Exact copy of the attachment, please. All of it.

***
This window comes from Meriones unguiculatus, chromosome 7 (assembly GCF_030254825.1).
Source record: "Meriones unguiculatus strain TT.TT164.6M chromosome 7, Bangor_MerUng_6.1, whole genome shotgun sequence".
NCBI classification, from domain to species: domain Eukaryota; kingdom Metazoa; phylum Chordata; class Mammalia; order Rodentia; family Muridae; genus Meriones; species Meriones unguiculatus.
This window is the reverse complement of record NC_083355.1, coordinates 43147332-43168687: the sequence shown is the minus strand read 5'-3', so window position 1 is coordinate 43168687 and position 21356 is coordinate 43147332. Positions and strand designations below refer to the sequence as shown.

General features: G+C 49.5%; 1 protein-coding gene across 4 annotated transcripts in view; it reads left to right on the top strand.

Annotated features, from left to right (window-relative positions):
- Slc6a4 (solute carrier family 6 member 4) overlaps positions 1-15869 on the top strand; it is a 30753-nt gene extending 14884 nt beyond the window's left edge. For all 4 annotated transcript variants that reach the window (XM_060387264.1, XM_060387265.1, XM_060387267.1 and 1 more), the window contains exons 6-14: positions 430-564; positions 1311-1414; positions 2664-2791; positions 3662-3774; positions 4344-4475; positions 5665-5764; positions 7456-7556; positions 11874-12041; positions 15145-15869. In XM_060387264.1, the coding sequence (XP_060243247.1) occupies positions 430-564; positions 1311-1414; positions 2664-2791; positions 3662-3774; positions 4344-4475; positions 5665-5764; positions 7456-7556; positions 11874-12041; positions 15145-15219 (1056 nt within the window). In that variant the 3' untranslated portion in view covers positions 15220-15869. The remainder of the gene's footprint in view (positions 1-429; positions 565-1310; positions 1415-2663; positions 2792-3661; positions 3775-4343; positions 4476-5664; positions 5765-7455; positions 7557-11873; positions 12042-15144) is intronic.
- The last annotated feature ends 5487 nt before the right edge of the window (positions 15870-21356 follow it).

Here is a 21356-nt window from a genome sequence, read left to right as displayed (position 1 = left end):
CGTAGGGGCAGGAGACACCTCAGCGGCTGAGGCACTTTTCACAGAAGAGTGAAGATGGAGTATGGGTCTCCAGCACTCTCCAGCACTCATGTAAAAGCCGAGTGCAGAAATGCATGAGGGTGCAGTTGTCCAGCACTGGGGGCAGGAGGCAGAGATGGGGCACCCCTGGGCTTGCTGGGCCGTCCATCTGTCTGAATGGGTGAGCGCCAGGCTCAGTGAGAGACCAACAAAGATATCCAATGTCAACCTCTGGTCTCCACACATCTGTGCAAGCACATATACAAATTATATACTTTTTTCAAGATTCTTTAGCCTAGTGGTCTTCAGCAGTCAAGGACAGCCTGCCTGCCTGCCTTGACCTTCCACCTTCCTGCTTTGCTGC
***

This window comes from Meriones unguiculatus, chromosome 7 (assembly GCF_030254825.1).
Source record: "Meriones unguiculatus strain TT.TT164.6M chromosome 7, Bangor_MerUng_6.1, whole genome shotgun sequence".
NCBI classification, from domain to species: domain Eukaryota; kingdom Metazoa; phylum Chordata; class Mammalia; order Rodentia; family Muridae; genus Meriones; species Meriones unguiculatus.
This window is the reverse complement of record NC_083355.1, coordinates 43147332-43168687: the sequence shown is the minus strand read 5'-3', so window position 1 is coordinate 43168687 and position 21356 is coordinate 43147332. Positions and strand designations below refer to the sequence as shown.

General features: G+C 49.5%; 1 protein-coding gene across 4 annotated transcripts in view; it reads left to right on the top strand.

Annotated features, from left to right (window-relative positions):
- Slc6a4 (solute carrier family 6 member 4) overlaps positions 1-15869 on the top strand; it is a 30753-nt gene extending 14884 nt beyond the window's left edge. For all 4 annotated transcript variants that reach the window (XM_060387264.1, XM_060387265.1, XM_060387267.1 and 1 more), the window contains exons 6-14: positions 430-564; positions 1311-1414; positions 2664-2791; positions 3662-3774; positions 4344-4475; positions 5665-5764; positions 7456-7556; positions 11874-12041; positions 15145-15869. In XM_060387264.1, the coding sequence (XP_060243247.1) occupies positions 430-564; positions 1311-1414; positions 2664-2791; positions 3662-3774; positions 4344-4475; positions 5665-5764; positions 7456-7556; positions 11874-12041; positions 15145-15219 (1056 nt within the window). In that variant the 3' untranslated portion in view covers positions 15220-15869. The remainder of the gene's footprint in view (positions 1-429; positions 565-1310; positions 1415-2663; positions 2792-3661; positions 3775-4343; positions 4476-5664; positions 5765-7455; positions 7557-11873; positions 12042-15144) is intronic.
- The last annotated feature ends 5487 nt before the right edge of the window (positions 15870-21356 follow it).

Here is a 21356-nt window from a genome sequence, read left to right as displayed (position 1 = left end):
CGTAGGGGCAGGAGACACCTCAGCGGCTGAGGCACTTTTCACAGAAGAGTGAAGATGGAGTATGGGTCTCCAGCACTCTCCAGCACTCATGTAAAAGCCGAGTGCAGAAATGCATGAGGGTGCAGTTGTCCAGCACTGGGGGCAGGAGGCAGAGATGGGGCACCCCTGGGCTTGCTGGGCCGTCCATCTGTCTGAATGGGTGAGCGCCAGGCTCAGTGAGAGACCAACAAAGATATCCAATGTCAACCTCTGGTCTCCACACATCTGTGCAAGCACATATACAAATTATATACTTTTTTCAAGATTCTTTAGCCTAGTGGTCTTCAGCAGTCAAGGACAGCCTGCCTGCCTGCCTTGACCTTCCACCTTCCTGCTTTGCTGC